As regards the further determination of the subject and predicate, we have remarked that it is really in the judgment first that they have to receive their determination. Since the judgment is the posited determinateness of the Notion, this determinateness possesses the said differences immediately and abstractly as individuality and universality. But in so far as the judgment is in general the determinate being or otherness of the Notion which has not yet restored itself to the unity whereby it is as Notion, there emerges also-the determinateness which is notionless, the opposition of being and reflection or the in-itself. But since the Notion constitutes the essential ground of the judgment, these determinations are at least indifferent to the extent that when one belongs to the subject and the other to the predicate, the converse relationship equally holds good. The subject as the individual appears, in the first instance, as that which simply is or is for itself in accordance with the specific determinateness of the individual — as an actual object, even though it be only an object in representational thought — as for example bravery, right, agreement, etc. — on which judgment is being made. The predicate, on the other hand, as the universal, appears as this reflection on the object, or rather as the object's reflection into itself, which goes beyond that immediacy and sublates the determinatenesses in their form of mere being; that is, it is the object's in-itself. In this way, one starts from the individual as the first, the immediate, and it is raised by the judgment into universality, just as, conversely, the universal that is only in itself descends in the individual into determinate being or becomes a being that is for itself.
This signification of the judgment is to be taken as its objective meaning, and at the same time as the truth of the earlier forms of the transition. In the sphere of being, the object becomes and others itself, the finite perishes or goes under in the infinite; in the sphere of Existence, the object issues from its ground into Appearance and falls to the ground, the accident manifests the wealth of substance as well as its power; in being, there is transition into an other, in essence, reflected being in an other by which the necessary relation is revealed. This movement of transition and reflection has now passed over into the original partition of the Notion which, while bringing back the individual to the in-itself of its universality, equally determines the universal as something actual. These two acts are one and the same process in which individuality is posited in its reflection-into-self, and the universal as determinate.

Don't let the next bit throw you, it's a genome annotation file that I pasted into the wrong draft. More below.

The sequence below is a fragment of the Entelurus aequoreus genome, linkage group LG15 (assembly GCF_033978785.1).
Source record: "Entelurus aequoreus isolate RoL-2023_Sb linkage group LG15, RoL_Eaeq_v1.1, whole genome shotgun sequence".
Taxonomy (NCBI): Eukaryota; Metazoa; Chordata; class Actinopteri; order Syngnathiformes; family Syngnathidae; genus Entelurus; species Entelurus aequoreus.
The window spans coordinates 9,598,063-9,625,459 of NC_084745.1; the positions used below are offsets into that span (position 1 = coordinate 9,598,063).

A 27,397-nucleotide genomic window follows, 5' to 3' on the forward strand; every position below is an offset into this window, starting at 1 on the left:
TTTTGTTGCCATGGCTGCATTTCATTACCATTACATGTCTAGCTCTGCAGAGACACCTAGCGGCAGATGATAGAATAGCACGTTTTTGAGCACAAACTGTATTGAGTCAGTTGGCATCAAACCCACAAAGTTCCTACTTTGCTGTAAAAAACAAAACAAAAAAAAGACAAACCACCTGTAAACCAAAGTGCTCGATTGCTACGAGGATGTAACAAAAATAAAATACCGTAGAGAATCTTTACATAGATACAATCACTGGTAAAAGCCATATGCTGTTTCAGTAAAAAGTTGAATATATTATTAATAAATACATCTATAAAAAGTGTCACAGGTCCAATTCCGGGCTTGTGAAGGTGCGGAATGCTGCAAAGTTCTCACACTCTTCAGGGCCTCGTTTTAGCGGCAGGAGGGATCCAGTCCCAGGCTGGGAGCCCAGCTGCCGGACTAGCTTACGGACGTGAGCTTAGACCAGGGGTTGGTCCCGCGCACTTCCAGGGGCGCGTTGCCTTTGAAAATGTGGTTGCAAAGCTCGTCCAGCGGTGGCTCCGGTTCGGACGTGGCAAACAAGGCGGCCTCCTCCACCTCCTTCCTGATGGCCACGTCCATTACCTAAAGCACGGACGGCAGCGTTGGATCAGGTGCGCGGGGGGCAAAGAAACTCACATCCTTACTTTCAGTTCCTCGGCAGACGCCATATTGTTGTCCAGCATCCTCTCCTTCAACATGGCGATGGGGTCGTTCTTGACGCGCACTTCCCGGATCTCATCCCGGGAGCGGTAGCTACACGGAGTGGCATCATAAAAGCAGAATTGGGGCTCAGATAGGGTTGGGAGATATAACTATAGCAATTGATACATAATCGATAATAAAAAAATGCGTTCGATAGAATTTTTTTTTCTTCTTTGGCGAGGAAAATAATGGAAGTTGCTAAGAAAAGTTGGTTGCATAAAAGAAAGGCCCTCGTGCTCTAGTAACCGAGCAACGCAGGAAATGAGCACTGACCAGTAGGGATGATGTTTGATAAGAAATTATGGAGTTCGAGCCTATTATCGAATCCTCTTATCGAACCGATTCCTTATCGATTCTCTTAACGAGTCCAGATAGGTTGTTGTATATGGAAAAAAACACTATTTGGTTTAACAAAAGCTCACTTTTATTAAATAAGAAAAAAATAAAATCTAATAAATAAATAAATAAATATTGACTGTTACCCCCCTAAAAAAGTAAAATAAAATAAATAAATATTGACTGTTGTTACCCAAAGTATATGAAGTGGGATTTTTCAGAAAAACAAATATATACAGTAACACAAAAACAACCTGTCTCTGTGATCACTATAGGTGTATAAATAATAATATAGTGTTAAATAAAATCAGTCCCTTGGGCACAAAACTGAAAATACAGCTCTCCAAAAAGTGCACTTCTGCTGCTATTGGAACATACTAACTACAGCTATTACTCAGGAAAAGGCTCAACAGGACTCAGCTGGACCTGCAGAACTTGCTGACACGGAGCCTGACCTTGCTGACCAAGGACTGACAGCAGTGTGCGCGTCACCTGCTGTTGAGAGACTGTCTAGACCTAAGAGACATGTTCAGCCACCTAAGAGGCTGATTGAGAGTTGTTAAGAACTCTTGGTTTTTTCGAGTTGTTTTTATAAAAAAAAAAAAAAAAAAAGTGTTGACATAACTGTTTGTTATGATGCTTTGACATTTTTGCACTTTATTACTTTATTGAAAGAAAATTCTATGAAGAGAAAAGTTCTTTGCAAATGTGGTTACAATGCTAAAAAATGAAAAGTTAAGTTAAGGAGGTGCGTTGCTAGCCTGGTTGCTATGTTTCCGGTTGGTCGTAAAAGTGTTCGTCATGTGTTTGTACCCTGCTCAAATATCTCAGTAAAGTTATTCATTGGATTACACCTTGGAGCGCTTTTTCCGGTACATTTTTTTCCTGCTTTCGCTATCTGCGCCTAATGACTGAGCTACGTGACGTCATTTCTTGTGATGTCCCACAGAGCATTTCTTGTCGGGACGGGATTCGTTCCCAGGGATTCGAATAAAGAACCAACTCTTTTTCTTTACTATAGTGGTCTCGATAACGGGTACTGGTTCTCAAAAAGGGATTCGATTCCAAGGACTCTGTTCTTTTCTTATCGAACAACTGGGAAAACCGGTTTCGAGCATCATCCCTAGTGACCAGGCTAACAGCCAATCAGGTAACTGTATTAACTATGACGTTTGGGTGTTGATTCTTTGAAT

But now this objective signification equally implies that the said differences, in reappearing in the determinateness of the Notion, are at the same time posited only as Appearances, that is, that they are not anything fixed, but apply just as much to the one Notion determination as to the other. The subject is, therefore, just as much to be taken as the in-itself, and the predicate, on the other hand, as determinate being. The subject without predicate is what the thing without qualities, the thing-in-itself is in the sphere of Appearance — an empty, indeterminate ground; as such, it is the Notion enclosed within itself, which only receives a differentiation and determinateness in the predicate; the predicate therefore constitutes the side of the determinate being of the subject. Through this determinate universality the subject stands in relation to an externality, is open to the influence of other things and thereby becomes actively opposed to them. What is there comes forth from its being-within-self and enters into the universal element of connection and relationship, into the negative connections and the interplay of actuality, which is a continuation of the individual into other individuals and therefore universality.
The identity just demonstrated, namely, that the determination of the subject equally applies to the predicate and vice versa, is not, however, something only for us; it is not merely in itself, but is also posited in the judgment; for the judgment is the connection of the two; the copula expresses that the subject is the predicate. The subject is the specific determinateness, and the predicate is this posited determinateness of the subject; the subject is determined only in its predicate, or, only in the predicate is it a subject; in the predicate it has returned into itself and is therein the universal. Now in so far as the subject is the self-subsistent, this identity has the relationship that the predicate does not possess a self-subsistence of its own, but has its subsistence only in the subject; it inheres in the subject. Since the predicate is thus distinct from the subject, it is only an isolated determinateness of the latter, only one of its properties; while the subject itself is the concrete, the totality of manifold determinatenesses, just as the predicate contains one; it is the universal.